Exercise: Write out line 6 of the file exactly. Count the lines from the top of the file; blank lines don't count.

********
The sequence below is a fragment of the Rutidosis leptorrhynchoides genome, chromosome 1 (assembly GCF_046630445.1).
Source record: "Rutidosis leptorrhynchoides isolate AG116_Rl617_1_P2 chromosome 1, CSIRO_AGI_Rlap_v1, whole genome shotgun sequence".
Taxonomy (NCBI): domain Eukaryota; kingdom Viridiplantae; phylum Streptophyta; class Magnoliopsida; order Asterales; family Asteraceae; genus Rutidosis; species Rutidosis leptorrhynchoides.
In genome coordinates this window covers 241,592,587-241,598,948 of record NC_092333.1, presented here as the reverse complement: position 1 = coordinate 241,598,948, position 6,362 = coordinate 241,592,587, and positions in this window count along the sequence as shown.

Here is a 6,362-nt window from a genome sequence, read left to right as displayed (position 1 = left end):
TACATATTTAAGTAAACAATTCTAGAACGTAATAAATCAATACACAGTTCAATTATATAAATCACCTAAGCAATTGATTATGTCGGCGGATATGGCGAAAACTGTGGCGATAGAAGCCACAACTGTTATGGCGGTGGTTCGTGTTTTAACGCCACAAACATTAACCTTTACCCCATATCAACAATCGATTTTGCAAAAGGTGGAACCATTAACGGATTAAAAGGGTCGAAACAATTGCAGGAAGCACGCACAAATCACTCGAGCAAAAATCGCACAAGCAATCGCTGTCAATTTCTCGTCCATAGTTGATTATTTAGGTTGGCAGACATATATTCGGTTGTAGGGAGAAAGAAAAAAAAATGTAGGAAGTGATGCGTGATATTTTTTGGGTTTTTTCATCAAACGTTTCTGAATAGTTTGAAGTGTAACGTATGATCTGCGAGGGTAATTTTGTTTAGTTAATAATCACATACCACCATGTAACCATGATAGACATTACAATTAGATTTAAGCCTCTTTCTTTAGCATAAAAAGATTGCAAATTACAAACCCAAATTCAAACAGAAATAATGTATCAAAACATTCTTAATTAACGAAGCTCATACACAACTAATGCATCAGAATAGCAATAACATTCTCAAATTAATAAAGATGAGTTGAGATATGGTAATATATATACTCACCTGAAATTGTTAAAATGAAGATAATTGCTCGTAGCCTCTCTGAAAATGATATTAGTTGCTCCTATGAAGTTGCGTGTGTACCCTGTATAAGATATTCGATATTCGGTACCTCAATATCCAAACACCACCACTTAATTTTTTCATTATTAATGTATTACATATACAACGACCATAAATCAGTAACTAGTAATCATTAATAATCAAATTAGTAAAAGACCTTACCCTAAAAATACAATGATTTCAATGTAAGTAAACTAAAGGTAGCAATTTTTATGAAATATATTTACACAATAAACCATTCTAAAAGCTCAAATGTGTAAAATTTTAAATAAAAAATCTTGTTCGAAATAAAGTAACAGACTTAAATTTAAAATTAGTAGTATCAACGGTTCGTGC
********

TACATATTTAAGTAAACAATTCTAGAACGTAATAAATCAATACACAGTTCAATTATATAAATCACCTAAGCAATTGATTATGTCGGCGGATATGGCGAAAACTGTGGCGATAGAAGCCACAACTGTTATGGCGGTGGTTCGTGTTTTAACGCCACAAACATTAACCTTTACCCCATATCAACAATCGATTTTGCAAAAGGTGGAACCATTAACGGATTAAAAGGGTCGAAACAATTGCAGGAAGCACGCACAAATCACTCGAGCAAAAATCGCACAAGCAATCGCTGTCAATTTCTCGTCCATAGTTGATTATTTAGGTTGGCAGACATATATTCGGTTGTAGGGAGAAAGAAAAAAAAATGTAGGAAGTGATGCGTGATATTTTTTGGGTTTTTTCATCAAACGTTTCTGAATAGTTTGAAGTGTAACGTATGATCTGCGAGGGTAATTTTGTTTAGTTAATAATCACATACCACCATGTAACCATGATAGACATTACAATTAGATTTAAGCCTCTTTCTTTAGCATAAAAAGATTGCAAATTACAAACCCAAATTCAAACAGAAATAATGTATCAAAACATTCTTAATTAACGAAGCTCATACACAACTAATGCATCAGAATAGCAATAACATTCTCAAATTAATAAAGATGAGTTGAGATATGGTAATATATATACTCACCTGAAATTGTTAAAATGAAGATAATTGCTCGTAGCCTCTCTGAAAATGATATTAGTTGCTCCTATGAAGTTGCGTGTGTACCCTGTATAAGATATTCGATATTCGGTACCTCAATATCCAAACACCACCACTTAATTTTTTCATTATTAATGTATTACATATACAACGACCATAAATCAGTAACTAGTAATCATTAATAATCAAATTAGTAAAAGACCTTACCCTAAAAATACAATGATTTCAATGTAAGTAAACTAAAGGTAGCAATTTTTATGAAATATATTTACACAATAAACCATTCTAAAAGCTCAAATGTGTAAAATTTTAAATAAAAAATCTTGTTCGAAATAAAGTAACAGACTTAAATTTAAAATTAGTAGTATCAACGGTTCGTGC